When I lived in Rome last year I remember what a strange feeling it was to see restaurants and shops with signs on their doors reading: “Closed for ferragosto, reopening August 30.” Every year on the feast of the Assumption, August 15, Italy celebrates its “ferragosto” (August holiday). For roughly the next two weeks, Italy slows down as Italians take time for vacation before the academic year and high tourist season begin.
I remember thinking this would never happen in the U.S., but wishing it would.
Then Covid hit and the U.S. shut down for weeks consecutively. Based on my experience of the first week or two of lockdown, it got me thinking that maybe a week to ten days every year where the U.S. ‘shuts down’ would be a very good thing. I say this because apart from the economic stress and uncertainty of the lockdowns, the people I spoke with during the first two weeks of them almost unanimously said it was nice to have life slow down for a change and that they were enjoying spending time with family.
That’s why I think the second week of August every year should be a week in which the American people slow down and work little, taking time to be with family and to enjoy the fruits of our labor. Businesses and organizations would voluntarily shut down from Monday to Sunday, giving people 7 days of vacation. Of course certain services (with reduced hours) would remain open regardless — hospitals, pharmacies, grocers — but 75% of the country would be closed for business, similar to what happened at the beginning of the pandemic.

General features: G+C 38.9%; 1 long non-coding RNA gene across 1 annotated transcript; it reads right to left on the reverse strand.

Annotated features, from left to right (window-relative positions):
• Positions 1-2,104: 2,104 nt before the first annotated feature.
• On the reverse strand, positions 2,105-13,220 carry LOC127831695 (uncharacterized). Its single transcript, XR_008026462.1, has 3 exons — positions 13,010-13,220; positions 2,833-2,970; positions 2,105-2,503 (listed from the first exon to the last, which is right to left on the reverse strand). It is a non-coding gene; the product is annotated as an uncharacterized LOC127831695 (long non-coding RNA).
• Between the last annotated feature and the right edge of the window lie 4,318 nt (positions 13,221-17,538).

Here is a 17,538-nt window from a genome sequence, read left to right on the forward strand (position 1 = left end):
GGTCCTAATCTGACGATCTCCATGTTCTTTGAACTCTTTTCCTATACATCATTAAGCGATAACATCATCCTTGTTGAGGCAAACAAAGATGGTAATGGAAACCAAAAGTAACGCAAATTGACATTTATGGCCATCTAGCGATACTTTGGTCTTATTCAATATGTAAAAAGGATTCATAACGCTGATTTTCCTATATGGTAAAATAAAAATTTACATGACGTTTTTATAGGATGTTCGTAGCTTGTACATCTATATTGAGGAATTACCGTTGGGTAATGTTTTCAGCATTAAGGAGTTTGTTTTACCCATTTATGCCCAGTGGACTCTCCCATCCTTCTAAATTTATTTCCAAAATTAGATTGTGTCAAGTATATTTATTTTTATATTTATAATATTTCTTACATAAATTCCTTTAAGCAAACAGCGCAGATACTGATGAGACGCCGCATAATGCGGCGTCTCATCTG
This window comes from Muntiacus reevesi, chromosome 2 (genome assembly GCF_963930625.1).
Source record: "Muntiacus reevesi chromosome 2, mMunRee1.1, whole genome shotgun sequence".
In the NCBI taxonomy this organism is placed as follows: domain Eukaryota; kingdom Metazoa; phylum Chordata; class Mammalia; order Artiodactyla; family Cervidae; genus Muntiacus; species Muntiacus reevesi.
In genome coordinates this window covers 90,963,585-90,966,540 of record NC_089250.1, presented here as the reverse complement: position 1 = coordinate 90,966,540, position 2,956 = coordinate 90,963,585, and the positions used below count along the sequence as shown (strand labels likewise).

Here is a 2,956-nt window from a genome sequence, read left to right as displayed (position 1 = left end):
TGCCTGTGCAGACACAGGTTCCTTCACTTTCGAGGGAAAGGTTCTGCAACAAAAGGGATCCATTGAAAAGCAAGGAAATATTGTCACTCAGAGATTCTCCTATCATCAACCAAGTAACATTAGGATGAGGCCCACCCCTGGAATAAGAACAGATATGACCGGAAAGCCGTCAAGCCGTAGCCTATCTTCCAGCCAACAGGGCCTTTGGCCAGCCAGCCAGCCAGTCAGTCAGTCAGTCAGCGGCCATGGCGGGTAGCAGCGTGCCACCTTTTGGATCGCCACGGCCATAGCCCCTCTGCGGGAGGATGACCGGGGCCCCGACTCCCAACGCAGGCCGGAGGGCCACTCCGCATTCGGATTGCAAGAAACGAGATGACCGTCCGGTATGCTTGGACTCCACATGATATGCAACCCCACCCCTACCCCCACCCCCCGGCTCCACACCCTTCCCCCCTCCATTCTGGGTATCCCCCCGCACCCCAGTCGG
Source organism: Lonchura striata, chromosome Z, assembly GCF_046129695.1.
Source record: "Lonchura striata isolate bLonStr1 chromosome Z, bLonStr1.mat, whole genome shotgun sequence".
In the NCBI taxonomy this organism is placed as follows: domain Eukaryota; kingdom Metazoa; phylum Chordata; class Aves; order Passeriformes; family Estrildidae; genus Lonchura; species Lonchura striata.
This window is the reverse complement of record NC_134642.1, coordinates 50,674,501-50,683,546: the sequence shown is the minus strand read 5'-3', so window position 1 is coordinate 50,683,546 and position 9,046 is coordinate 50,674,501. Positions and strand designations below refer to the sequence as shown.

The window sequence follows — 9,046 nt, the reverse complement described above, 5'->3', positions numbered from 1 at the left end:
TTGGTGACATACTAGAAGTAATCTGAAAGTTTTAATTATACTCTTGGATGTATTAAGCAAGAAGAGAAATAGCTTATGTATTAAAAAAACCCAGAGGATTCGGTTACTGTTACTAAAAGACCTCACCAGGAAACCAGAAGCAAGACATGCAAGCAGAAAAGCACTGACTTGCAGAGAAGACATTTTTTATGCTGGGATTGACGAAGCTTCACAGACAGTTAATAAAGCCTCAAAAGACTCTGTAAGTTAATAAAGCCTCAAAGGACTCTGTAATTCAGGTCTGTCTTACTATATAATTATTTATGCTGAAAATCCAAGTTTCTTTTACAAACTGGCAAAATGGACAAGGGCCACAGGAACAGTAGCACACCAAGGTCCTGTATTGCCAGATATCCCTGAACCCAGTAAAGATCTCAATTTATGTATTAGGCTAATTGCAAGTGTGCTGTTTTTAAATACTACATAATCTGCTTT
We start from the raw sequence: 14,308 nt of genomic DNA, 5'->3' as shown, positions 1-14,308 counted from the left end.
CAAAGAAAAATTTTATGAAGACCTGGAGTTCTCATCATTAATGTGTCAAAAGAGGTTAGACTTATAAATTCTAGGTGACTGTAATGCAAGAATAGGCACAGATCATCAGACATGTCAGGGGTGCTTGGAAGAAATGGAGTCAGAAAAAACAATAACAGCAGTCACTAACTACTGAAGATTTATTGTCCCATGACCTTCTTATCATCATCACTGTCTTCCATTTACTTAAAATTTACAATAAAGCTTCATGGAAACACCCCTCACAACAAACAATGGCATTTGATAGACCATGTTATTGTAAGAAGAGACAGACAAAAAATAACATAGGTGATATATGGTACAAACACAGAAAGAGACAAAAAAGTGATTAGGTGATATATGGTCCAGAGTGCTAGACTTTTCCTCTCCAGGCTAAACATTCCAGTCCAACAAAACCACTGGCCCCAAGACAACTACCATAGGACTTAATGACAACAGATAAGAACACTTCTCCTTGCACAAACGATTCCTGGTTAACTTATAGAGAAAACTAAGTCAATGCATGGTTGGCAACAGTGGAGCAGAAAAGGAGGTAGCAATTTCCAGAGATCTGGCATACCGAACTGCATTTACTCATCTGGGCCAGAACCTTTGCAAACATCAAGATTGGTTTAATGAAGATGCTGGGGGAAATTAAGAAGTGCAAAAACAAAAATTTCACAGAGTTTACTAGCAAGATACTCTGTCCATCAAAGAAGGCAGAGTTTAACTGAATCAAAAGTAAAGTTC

A quick note about concerns that such a shutdown would have negative effects similar to the Covid shutdowns. The Covid shutdowns were psychologically and economically destructive because they stretched on for multiple weeks and covered the economy in uncertainty. However, if a shutdown is predictable and defined in duration (1 week would seem like nothing compared to the 4–8 week Covid shutdowns), the effects on the economy would be negligible, as businesses and investors could factor such a break into their forecasts and decisions, similar to what happens on President’s Day or MLK Day when the stock markets close.
Americans notoriously take too little vacation time, choosing instead to prioritize commercial concerns. The calculus with a week-long shutdown is not about the foregone money, but rather, the good it would do us to have a week every year when the pace of life eases, when vacation and family come before business and work, and we when we enjoy the essential things of life.